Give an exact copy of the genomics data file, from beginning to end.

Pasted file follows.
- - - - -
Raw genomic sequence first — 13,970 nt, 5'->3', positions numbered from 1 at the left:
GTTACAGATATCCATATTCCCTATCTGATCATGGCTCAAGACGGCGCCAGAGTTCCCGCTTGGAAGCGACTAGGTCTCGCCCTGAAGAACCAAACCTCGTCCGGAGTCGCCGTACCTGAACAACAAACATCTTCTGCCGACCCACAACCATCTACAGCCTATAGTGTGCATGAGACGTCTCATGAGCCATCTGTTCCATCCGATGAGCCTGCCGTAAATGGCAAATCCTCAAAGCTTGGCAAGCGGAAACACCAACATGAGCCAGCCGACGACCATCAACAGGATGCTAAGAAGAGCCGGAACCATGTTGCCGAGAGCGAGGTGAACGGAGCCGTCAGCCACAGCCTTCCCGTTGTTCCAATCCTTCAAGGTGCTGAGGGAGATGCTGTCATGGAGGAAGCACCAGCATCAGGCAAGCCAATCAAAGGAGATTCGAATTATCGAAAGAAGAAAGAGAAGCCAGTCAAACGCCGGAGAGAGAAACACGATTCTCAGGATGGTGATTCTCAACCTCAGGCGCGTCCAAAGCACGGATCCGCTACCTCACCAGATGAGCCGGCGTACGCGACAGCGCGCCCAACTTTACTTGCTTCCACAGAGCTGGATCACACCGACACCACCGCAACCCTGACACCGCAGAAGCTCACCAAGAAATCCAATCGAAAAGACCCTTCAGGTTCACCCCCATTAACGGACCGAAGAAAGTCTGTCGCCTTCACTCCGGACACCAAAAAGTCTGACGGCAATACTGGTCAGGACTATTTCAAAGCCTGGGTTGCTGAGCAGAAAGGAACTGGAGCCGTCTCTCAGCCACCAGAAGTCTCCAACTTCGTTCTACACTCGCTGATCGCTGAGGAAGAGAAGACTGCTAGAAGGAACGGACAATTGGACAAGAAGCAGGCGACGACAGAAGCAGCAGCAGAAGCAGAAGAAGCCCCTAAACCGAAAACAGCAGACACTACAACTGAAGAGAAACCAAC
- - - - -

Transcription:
Raw genomic sequence first — 13,970 nt, 5'->3', positions numbered from 1 at the left:
GTTACAGATATCCATATTCCCTATCTGATCATGGCTCAAGACGGCGCCAGAGTTCCCGCTTGGAAGCGACTAGGTCTCGCCCTGAAGAACCAAACCTCGTCCGGAGTCGCCGTACCTGAACAACAAACATCTTCTGCCGACCCACAACCATCTACAGCCTATAGTGTGCATGAGACGTCTCATGAGCCATCTGTTCCATCCGATGAGCCTGCCGTAAATGGCAAATCCTCAAAGCTTGGCAAGCGGAAACACCAACATGAGCCAGCCGACGACCATCAACAGGATGCTAAGAAGAGCCGGAACCATGTTGCCGAGAGCGAGGTGAACGGAGCCGTCAGCCACAGCCTTCCCGTTGTTCCAATCCTTCAAGGTGCTGAGGGAGATGCTGTCATGGAGGAAGCACCAGCATCAGGCAAGCCAATCAAAGGAGATTCGAATTATCGAAAGAAGAAAGAGAAGCCAGTCAAACGCCGGAGAGAGAAACACGATTCTCAGGATGGTGATTCTCAACCTCAGGCGCGTCCAAAGCACGGATCCGCTACCTCACCAGATGAGCCGGCGTACGCGACAGCGCGCCCAACTTTACTTGCTTCCACAGAGCTGGATCACACCGACACCACCGCAACCCTGACACCGCAGAAGCTCACCAAGAAATCCAATCGAAAAGACCCTTCAGGTTCACCCCCATTAACGGACCGAAGAAAGTCTGTCGCCTTCACTCCGGACACCAAAAAGTCTGACGGCAATACTGGTCAGGACTATTTCAAAGCCTGGGTTGCTGAGCAGAAAGGAACTGGAGCCGTCTCTCAGCCACCAGAAGTCTCCAACTTCGTTCTACACTCGCTGATCGCTGAGGAAGAGAAGACTGCTAGAAGGAACGGACAATTGGACAAGAAGCAGGCGACGACAGAAGCAGCAGCAGAAGCAGAAGAAGCCCCTAAACCGAAAACAGCAGACACTACAACTGAAGAGAAACCAAC